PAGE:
Our View: Yes. If not, the Universal +1A ability is better.  Plus, the wording is so precise in abilities that last to a certain point in time, and this ability has no such limiting wording. 

 

Question: In scenarios where it does not otherwise specify, can treasure tokens be placed on top of each other? For example, in Defend the Find (I think that's the title) it says that token must be placed within 2" of another token. Well, on top of is certainly within.

Our View: Yeah, go ahead. You've met the requirement of within 2". Note: This is one of those I talked about that is clear by the straight up reading of the rules and we just wonder how others play it.

 

Question: Can you grab a treasure or objective that you cannot see, for instance on the other side of a solid wall?

Our View: Yep! The requirement is distance, not line of sight or accessibility. Note: This is one of those I talked about that is clear by the straight up reading of the rules and we just wonder how others play it.

 

Question: There is a Gitz ability that adds the value of the ability to the damage for the damage allocated by hits and crits. Does this apply one time to the total, to each hit and crit, or to each damage point allocated?

Our View: By the rules, the only "wrong" way to play is to add it to each hit and crit, since if you are doing that you are only partially reading the damage allocation rule in the book.  If you read the whole section, you see that damage is allocated one point at a time, which means you must add the bonus damage to each point. This leaves the only reasonable interpretation as adding the bonus one time to the damage from (hits and crits) as opposed to the damage from hits and the damage from crits. Personally, I will be pretty disappointed if the FAQ comes and says to add it to each hit and each crit. On a flying 8" move T5 S5 multi-attack model, this is bonkers.  It is hitting on 3+ in most cases, generating, usually, 20+ bonus damage, meaning a one-attack-kill on most things in the game. If it were on a slower model, or a weaker model, then maybe. But who is going to use this on anything other than a hopper?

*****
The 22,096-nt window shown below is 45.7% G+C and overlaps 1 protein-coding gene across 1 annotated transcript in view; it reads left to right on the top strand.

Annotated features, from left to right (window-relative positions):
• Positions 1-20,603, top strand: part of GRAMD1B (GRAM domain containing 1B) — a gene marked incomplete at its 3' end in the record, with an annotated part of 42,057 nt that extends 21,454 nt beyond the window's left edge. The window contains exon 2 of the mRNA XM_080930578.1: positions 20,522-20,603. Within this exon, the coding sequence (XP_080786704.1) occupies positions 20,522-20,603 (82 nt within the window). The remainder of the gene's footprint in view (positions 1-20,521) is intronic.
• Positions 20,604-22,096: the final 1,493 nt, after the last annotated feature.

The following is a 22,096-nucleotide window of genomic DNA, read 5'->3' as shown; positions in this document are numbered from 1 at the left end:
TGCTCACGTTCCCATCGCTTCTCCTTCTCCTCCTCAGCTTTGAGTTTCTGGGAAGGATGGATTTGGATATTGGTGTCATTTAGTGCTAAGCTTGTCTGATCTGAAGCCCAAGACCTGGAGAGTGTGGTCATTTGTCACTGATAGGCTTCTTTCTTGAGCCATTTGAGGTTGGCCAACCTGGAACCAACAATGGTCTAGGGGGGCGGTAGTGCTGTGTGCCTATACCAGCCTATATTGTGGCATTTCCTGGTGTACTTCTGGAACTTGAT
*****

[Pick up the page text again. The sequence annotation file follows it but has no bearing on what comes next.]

That all said, we are currently, against my better judgement, playing it as applying to each hit and each crit.

 

 

Discussion Topic: The rules for cover talk about proximity to the obstacle. Several scenarios have clusters of terrain touching each other. Are they a single obstacle? If they are not, where is the dividing line between one obstacle and the next? It may seem natural to identify each "glued together" piece as an individual obstacle, but what about people who configure things differently, or even configure them as shown on the cards, but have not glued them together (perhaps to retain flexibility)?  

Essentially, where does one obstacle end and another begin? It's really a murky area of the rules.